In retrospect, though, I think that that reputation was not entirely fair. I wonder now if it wasn’t a refuge or an excuse that allowed me and, perhaps, other white people, who were sympathetic to civil rights but not so daring as he was, to avoid becoming involved in protest activities. Furthermore, as we learned when he was murdered, Dr. King embodied the movement. He needed to protect himself to prolong the cause.
That’s so fascinating — it seems like each generation has created a new picture of King. Moving on, really the only criticism I can make of your book is that I wasn’t particularly enamored with the textbook-style double-column format, and I’ve heard some other librarians complain (not about your book specifically, but in general) that it’s hard to get older teens to pick up oversize nonfiction. Are we way off base? Thoughts? Comments?
I’ve heard that critique from other adult readers. Although I like the format and design of the book (I had no hand in it, whatsoever), I think that, if readers and librarians find it unsettling, then the criticism has legitimacy. As a writer, I keep my audience in mind. Designers do, too. When our judgment strays from our readers’ preferences, then they and those who serve them should tell us! The target readership was 10- to 14-year-olds, an age group that might be more comfortable than older students with a double-column layout.
Were you aware of the YALSA Award for Excellence in Nonfiction before you were nominated? What does it mean for you to be a finalist?
I knew that the award existed but, as you’ll see in my remarks at the Midwinter convention, it never occurred to me that We’ve Got a Job would be a finalist. It is one of the most meaningful honors I’ve ever received. Truly.
I’ve heard a wide range of thoughts on what age level your book might be most appropriate for. Did you have a specific age group in mind?
As I mentioned above, the target readership was 10- to 14-year-olds. At one point, I wondered if the reading level was higher than fourth grade. But when I saw the video trailer made by a class of fourth-graders in Texas, I realized that we hit it right.
The first readers of the book, however, were a class of high school juniors at a charter school in Cambridge, Massachusetts. They never complained that the book seemed too young for them, and, in fact, they held spirited discussions about many of the issues. I think that, because the book is complex yet accessible, it reaches, as you suggest, a wide readership.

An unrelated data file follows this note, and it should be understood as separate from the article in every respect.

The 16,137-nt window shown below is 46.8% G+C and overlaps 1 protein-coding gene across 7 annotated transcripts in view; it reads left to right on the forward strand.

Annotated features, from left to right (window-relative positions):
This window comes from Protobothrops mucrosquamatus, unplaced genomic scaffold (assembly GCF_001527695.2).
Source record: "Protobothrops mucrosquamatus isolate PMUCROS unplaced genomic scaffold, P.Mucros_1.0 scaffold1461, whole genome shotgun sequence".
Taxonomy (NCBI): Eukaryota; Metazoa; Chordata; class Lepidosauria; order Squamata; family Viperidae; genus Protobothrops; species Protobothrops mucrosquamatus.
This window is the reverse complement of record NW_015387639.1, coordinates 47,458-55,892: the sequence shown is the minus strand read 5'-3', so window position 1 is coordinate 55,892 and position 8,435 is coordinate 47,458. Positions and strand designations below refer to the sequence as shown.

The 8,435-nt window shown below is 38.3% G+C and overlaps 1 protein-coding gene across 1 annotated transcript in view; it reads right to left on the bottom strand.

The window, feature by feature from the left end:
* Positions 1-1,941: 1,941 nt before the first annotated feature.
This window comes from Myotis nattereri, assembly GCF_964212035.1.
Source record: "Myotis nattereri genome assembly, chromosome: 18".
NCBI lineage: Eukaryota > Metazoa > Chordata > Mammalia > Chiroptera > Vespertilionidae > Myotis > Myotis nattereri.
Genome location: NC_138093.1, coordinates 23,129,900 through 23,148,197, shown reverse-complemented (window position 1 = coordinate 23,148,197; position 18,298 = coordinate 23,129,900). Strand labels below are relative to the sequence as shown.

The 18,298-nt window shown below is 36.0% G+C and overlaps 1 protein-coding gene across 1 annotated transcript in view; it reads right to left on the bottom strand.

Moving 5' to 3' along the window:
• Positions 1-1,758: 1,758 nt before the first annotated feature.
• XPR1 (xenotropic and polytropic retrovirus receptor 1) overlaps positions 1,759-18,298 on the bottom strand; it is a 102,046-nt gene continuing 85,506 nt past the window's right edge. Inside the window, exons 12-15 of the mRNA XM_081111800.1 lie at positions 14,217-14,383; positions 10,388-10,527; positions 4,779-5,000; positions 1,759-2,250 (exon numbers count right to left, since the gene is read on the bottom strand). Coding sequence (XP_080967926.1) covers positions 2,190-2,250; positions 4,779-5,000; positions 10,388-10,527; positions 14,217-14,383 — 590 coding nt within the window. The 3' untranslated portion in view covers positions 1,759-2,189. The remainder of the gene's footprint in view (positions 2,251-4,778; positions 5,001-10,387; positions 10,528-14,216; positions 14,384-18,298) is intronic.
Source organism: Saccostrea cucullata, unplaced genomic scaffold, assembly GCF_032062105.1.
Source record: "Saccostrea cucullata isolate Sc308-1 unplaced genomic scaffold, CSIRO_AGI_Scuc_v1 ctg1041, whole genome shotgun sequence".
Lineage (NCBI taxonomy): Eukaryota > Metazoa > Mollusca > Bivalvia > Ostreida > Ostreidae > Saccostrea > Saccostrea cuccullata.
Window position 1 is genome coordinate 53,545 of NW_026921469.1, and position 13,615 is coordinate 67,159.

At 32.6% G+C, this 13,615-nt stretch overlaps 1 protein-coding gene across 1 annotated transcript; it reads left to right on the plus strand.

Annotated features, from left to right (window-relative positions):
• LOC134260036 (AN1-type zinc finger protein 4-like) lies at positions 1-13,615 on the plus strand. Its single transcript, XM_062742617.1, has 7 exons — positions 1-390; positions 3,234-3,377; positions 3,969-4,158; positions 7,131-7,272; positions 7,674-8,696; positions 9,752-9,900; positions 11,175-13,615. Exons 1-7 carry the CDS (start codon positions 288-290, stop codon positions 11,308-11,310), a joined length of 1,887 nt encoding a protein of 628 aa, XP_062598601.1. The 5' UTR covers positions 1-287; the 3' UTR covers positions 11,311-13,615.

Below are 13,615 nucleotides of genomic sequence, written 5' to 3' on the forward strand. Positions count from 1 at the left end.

What authors and books did you read as a young person — did they inspire the way you write for young people?
Growing up, I read books that are now classics — The Five Little Peppers and How They Grew, All-of-a-Kind Family, Little House on the Prairie. Although I hadn’t thought about it until you asked, it’s possible that the verisimilitude in these vivid and moving novels propelled me to try to capture the same kind of visual scenes in my nonfiction writing.
Nonfiction books, however, used to be either (1) unreliable or (2) dreary. Until recently, it was acceptable to create scenes, make up dialogue, ascribe thoughts and motivation. These are, rightly, no-no’s now. The alternative to “enhanced” nonfiction was a plodding text: this happened, then that happened. I recall clawing through a biography of George Washington in seventh grade that turned me off to American History for almost a decade. So, I doubt that the nonfiction I read influenced me, except, perhaps, as counter-examples!
Who are your favorite writers today? Nonfiction writers?
Oh, gee — so many. OK, in no particular order or genre: Hilary Mantel, Audrey Vernick, Ian McEwan, Chris Barton, Barbara Kingsolver, Candace Fleming, David Mitchell, Patrice Sherman, Michael Chabon, J. Anderson Coats, Zadie Smith, Patricia MacLachlan, Lawrence Wright, Peggy Thomas, Anne Lamott, Susan Campbell Bartoletti, Sena Jeter Naslund…
Thank you so much for your time and your thoughtful answers, Cynthia.
— Mark Flowers, currently reading Leaving Everything Most Loved by Jacqueline Winspear